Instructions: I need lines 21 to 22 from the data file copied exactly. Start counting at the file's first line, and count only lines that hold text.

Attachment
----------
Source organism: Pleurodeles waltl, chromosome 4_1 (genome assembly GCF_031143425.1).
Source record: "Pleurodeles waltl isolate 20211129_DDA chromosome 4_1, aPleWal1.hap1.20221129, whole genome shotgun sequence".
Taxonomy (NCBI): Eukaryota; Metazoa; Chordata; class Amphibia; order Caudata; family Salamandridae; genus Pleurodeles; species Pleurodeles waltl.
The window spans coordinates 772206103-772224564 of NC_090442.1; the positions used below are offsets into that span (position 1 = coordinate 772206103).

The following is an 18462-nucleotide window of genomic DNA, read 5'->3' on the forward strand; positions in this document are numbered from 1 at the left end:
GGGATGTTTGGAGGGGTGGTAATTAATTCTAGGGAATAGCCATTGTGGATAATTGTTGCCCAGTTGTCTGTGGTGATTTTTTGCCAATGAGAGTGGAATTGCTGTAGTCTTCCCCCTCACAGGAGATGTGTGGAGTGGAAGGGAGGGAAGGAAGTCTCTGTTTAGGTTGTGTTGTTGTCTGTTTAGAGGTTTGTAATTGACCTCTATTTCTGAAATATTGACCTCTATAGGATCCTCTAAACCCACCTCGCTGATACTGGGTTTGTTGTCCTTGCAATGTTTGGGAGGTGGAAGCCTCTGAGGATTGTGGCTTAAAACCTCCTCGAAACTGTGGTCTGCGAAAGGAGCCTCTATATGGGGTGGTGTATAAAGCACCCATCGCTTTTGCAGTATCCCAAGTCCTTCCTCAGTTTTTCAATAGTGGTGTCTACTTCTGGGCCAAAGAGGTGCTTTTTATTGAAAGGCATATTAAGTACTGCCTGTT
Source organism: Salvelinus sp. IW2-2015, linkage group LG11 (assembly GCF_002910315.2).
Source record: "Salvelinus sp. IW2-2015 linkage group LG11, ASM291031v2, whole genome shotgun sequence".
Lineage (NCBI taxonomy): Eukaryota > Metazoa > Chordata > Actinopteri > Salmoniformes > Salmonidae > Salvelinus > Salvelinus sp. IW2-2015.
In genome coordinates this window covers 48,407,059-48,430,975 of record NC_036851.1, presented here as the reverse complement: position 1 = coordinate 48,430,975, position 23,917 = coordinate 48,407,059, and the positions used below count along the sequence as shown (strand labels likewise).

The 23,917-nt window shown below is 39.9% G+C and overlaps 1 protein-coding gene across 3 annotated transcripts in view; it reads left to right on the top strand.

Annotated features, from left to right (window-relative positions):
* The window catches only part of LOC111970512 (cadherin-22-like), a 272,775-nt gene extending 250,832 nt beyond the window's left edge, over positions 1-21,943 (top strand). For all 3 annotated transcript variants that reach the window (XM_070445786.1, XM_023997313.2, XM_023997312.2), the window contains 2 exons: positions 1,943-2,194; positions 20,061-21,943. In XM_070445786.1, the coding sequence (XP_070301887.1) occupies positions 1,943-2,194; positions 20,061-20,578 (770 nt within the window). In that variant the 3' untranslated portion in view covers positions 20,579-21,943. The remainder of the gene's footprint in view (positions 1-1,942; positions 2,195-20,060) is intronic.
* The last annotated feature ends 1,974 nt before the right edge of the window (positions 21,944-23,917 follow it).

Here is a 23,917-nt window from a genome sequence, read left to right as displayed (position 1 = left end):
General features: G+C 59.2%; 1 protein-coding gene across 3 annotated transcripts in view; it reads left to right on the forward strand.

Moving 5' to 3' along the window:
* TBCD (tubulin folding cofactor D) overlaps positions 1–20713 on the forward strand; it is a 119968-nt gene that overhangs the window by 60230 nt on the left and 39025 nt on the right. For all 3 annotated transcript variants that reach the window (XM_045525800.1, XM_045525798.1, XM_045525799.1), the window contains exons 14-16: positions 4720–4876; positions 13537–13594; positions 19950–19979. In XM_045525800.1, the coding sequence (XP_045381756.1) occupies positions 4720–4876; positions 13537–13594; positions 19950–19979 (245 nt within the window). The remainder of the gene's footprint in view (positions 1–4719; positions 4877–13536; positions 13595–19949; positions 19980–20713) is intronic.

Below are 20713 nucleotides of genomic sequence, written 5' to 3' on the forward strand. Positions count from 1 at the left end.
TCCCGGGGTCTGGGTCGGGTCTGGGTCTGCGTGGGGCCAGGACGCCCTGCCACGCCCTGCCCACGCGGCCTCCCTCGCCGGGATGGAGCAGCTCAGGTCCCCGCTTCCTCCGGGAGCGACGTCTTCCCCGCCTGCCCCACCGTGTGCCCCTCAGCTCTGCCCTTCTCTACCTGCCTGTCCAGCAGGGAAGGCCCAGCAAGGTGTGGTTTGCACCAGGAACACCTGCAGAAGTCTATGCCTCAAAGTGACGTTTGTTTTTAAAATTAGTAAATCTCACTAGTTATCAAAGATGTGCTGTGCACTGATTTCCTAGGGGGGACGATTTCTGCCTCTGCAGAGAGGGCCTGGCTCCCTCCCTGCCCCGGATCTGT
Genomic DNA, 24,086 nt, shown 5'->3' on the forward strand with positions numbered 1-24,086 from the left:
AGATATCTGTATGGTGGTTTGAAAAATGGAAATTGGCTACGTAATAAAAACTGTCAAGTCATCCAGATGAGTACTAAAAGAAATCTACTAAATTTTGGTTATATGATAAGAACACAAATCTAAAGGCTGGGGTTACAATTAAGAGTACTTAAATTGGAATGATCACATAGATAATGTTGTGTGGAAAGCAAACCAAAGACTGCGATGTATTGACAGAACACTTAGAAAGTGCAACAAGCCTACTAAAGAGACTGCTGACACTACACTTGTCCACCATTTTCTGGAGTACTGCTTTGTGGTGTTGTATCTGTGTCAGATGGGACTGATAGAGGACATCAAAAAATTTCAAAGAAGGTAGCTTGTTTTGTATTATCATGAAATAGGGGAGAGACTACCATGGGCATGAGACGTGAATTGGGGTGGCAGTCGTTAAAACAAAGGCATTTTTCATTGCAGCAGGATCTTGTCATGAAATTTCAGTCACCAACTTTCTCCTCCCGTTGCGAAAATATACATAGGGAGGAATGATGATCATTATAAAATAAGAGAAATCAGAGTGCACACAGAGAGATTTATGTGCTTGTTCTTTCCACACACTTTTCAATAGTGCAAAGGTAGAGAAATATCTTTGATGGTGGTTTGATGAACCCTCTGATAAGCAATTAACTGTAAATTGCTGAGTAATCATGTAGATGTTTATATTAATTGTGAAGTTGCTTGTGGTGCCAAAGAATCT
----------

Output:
Genomic DNA, 24,086 nt, shown 5'->3' on the forward strand with positions numbered 1-24,086 from the left:
AGATATCTGTATGGTGGTTTGAAAAATGGAAATTGGCTACGTAATAAAAACTGTCAAGTCATCCAGATGAGTACTAAAAGAAATCTACTAAATTTTGGTTATATGATAAGAACACAAATCTAAAGGCTGGGGTTACAATTAAGAGTACTTAAATTGGAATGATCACATAGATAATGTTGTGTGGAAAGCAAACCAAAGACTGCGATGTATTGACAGAACACTTAGAAAGTGCAACAAGCCTACTAAAGAGACTGCTGACACTACACTTGTCCACCATTTTCTGGAGTACTGCTTTGTGGTGTTGTATCTGTGTCAGATGGGACTGATAGAGGACATCAAAAAATTTCAAAGAAGGTAGCTTGTTTTGTATTATCATGAAATAGGGGAGAGACTACCATGGGCATGAGACGTGAATTGGGGTGGCAGTCGTTAAAACAAAGGCATTTTTCATTGCAGCAGGATCTTGTCATGAAATTTCAGTCACCAACTTTCTCCTCCCGTTGCGAAAATATACATAGGGAGGAATGATGATCATTATAAAATAAGAGAAATCAGAGTGCACACAGAGAGATTTATGTGCTTGTTCTTTCCACACACTTTTCAATAGTGCAAAGGTAGAGAAATATCTTTGATGGTGGTTTGATGAACCCTCTGATAAGCAATTAACTGTAAATTGCTGAGTAATCATGTAGATGTTTATATTAATTGTGAAGTTGCTTGTGGTGCCAAAGAATCT